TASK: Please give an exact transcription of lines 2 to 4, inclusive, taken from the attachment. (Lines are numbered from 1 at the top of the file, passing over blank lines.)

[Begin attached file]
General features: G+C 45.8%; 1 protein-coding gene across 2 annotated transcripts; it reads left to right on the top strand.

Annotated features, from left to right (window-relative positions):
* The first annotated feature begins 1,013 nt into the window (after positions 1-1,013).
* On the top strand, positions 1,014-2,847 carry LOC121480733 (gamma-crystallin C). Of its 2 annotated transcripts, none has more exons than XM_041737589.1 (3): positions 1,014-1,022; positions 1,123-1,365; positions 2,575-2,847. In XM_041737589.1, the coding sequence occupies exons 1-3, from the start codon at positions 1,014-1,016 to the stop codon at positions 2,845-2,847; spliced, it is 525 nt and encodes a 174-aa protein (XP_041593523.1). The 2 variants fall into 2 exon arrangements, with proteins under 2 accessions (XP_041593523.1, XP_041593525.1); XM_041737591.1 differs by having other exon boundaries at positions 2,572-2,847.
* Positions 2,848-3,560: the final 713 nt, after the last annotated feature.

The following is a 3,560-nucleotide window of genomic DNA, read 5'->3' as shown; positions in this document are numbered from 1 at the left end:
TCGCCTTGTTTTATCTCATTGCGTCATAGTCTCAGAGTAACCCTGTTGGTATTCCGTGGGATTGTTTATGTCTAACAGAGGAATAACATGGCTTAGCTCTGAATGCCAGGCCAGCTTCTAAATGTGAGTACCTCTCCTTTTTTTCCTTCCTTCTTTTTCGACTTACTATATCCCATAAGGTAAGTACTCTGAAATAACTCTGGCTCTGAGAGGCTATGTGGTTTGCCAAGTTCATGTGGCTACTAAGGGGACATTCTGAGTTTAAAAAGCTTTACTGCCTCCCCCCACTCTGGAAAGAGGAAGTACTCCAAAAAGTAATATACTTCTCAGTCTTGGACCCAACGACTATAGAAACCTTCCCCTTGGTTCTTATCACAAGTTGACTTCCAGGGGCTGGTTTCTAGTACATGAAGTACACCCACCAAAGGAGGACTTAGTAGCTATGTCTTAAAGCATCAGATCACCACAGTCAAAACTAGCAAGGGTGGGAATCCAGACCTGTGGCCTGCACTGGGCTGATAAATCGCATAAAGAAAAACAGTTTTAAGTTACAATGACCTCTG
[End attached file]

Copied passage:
Annotated features, from left to right (window-relative positions):
* The first annotated feature begins 1,013 nt into the window (after positions 1-1,013).
* On the top strand, positions 1,014-2,847 carry LOC121480733 (gamma-crystallin C). Of its 2 annotated transcripts, none has more exons than XM_041737589.1 (3): positions 1,014-1,022; positions 1,123-1,365; positions 2,575-2,847. In XM_041737589.1, the coding sequence occupies exons 1-3, from the start codon at positions 1,014-1,016 to the stop codon at positions 2,845-2,847; spliced, it is 525 nt and encodes a 174-aa protein (XP_041593523.1). The 2 variants fall into 2 exon arrangements, with proteins under 2 accessions (XP_041593523.1, XP_041593525.1); XM_041737591.1 differs by having other exon boundaries at positions 2,572-2,847.